9. Cohen MS, Isturiz RE, Malech HL, Root RK, Wilfert CM, Gutman L, et al. Fungal infection in chronic granulomatous disease. The importance of the phagocyte in defense against fungi. Am J Med. 1981;71(1):59–66.CrossRefPubMedGoogle Scholar
  10. de Groot RP, Coffer PJ, Koenderman L. Regulation of proliferation, differentiation and survival by the IL-3/IL-5/GM-CSF receptor family. Cell Signal. 1998;10(9):619–28.CrossRefPubMedGoogle Scholar
  11. Drewniak A, Gazendam RP, Tool AT, van Houdt M, Jansen MH, van Hamme JL, et al. Invasive fungal infection and impaired neutrophil killing in human CARD9 deficiency. Blood. 2013;121(13):2385–92.CrossRefPubMedGoogle Scholar
  12. Drummond RA, Collar AL, Swamydas M, Rodriguez CA, Lim JK, Mendez LM, et al. CARD9-dependent neutrophil recruitment protects against fungal invasion of the central nervous system. PLoS Pathog. 2015;11(12):e1005293.CrossRefPubMedPubMedCentralGoogle Scholar
  13. Gavino C, Cotter A, Lichtenstein D, Lejtenyi D, Fortin C, Legault C, et al. CARD9 deficiency and spontaneous central nervous system candidiasis: complete clinical remission with GM-CSF therapy. Clin Infect Dis: Off Publ Infect Dis Soc Am. 2014;59(1):81–4.CrossRefGoogle Scholar
  14. Gavino C, Hamel N, Zeng JB, Legault C, Guiot MC, Chankowsky J, et al. Impaired RASGRF1/ERK-mediated GM-CSF response characterizes CARD9 deficiency in French-Canadians. J Allergy Clin Immunol. 2016;137(4):1178–88.e1-7.CrossRefPubMedGoogle Scholar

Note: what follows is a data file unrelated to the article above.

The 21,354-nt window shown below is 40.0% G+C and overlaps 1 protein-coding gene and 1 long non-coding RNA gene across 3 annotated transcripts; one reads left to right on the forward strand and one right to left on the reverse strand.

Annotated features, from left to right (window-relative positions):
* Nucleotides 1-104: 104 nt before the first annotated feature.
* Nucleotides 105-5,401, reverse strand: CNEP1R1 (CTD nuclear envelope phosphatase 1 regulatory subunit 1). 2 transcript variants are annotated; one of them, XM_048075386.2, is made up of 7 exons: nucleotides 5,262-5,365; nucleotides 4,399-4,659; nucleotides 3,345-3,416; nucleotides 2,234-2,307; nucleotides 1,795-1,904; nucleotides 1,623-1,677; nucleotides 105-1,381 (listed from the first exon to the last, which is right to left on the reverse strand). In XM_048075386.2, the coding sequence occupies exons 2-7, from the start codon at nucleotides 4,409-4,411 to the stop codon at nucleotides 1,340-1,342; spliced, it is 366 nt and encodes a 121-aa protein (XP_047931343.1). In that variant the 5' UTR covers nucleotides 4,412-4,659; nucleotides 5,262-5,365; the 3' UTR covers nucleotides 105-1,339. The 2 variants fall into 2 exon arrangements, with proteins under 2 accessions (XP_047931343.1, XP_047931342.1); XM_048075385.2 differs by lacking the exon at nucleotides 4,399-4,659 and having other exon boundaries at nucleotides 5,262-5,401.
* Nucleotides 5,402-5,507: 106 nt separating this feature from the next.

15. Gazendam RP, van Hamme JL, Tool AT, van Houdt M, Verkuijlen PJ, Herbst M, et al. Two independent killing mechanisms of Candida albicans by human neutrophils: evidence from innate immunity defects. Blood. 2014;124(4):590–7.CrossRefPubMedGoogle Scholar
  16. Germain M, Gourdeau M, Hebert J. Case report: familial chronic mucocutaneous candidiasis complicated by deep candida infection. Am J Med Sci. 1994;307(4):282–3.CrossRefPubMedGoogle Scholar
  17. Glocker EO, Hennigs A, Nabavi M, Schaffer AA, Woellner C, Salzer U, et al. A homozygous CARD9 mutation in a family with susceptibility to fungal infections. N Engl J Med. 2009;361(18):1727–35.CrossRefPubMedPubMedCentralGoogle Scholar
  18. Graser Y, Scott J, Summerbell R. The new species concept in dermatophytes-a polyphasic approach. Mycopathologia. 2008;166(5–6):239–56.CrossRefPubMedGoogle Scholar
  19. Gross O, Gewies A, Finger K, Schafer M, Sparwasser T, Peschel C, et al. Card9 controls a non-TLR signalling pathway for innate anti-fungal immunity. Nature. 2006;442(7103):651–6.CrossRefPubMedGoogle Scholar
  20. Grumach AS, de Queiroz-Telles F, Migaud M, Lanternier F, Filho NR, Palma SM, et al. A homozygous CARD9 mutation in a Brazilian patient with deep dermatophytosis. J Clin Immunol. 2015;35(5):486–90.CrossRefPubMedGoogle Scholar
  21. Hara H, Saito T. CARD9 versus CARMA1 in innate and adaptive immunity. Trends Immunol. 2009;30(5):234–42.CrossRefPubMedGoogle Scholar
  22. Hara H, Ishihara C, Takeuchi A, Imanishi T, Xue L, Morris SW, et al. The adaptor protein CARD9 is essential for the activation of myeloid cells through ITAM-associated and toll-like receptors. Nat Immunol. 2007;8(6):619–29.CrossRefPubMedGoogle Scholar